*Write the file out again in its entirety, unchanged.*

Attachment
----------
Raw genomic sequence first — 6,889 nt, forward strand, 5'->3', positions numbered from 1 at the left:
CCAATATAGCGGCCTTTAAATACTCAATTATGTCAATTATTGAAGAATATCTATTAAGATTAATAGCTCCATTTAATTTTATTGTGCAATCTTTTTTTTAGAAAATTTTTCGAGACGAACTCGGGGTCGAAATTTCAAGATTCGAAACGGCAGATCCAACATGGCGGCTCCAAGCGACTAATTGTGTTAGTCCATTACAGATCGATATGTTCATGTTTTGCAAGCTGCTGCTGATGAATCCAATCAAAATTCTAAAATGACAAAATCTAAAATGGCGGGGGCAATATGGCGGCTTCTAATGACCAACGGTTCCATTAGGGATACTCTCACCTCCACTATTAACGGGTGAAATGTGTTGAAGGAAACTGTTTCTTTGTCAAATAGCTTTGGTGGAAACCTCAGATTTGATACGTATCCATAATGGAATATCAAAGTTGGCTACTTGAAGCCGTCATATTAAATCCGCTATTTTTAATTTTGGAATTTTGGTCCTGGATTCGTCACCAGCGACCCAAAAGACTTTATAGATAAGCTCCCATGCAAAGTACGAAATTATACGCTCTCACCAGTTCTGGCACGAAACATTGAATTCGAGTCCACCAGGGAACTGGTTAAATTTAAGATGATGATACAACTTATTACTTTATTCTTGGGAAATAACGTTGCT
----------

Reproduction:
Raw genomic sequence first — 6,889 nt, forward strand, 5'->3', positions numbered from 1 at the left:
CCAATATAGCGGCCTTTAAATACTCAATTATGTCAATTATTGAAGAATATCTATTAAGATTAATAGCTCCATTTAATTTTATTGTGCAATCTTTTTTTTAGAAAATTTTTCGAGACGAACTCGGGGTCGAAATTTCAAGATTCGAAACGGCAGATCCAACATGGCGGCTCCAAGCGACTAATTGTGTTAGTCCATTACAGATCGATATGTTCATGTTTTGCAAGCTGCTGCTGATGAATCCAATCAAAATTCTAAAATGACAAAATCTAAAATGGCGGGGGCAATATGGCGGCTTCTAATGACCAACGGTTCCATTAGGGATACTCTCACCTCCACTATTAACGGGTGAAATGTGTTGAAGGAAACTGTTTCTTTGTCAAATAGCTTTGGTGGAAACCTCAGATTTGATACGTATCCATAATGGAATATCAAAGTTGGCTACTTGAAGCCGTCATATTAAATCCGCTATTTTTAATTTTGGAATTTTGGTCCTGGATTCGTCACCAGCGACCCAAAAGACTTTATAGATAAGCTCCCATGCAAAGTACGAAATTATACGCTCTCACCAGTTCTGGCACGAAACATTGAATTCGAGTCCACCAGGGAACTGGTTAAATTTAAGATGATGATACAACTTATTACTTTATTCTTGGGAAATAACGTTGCT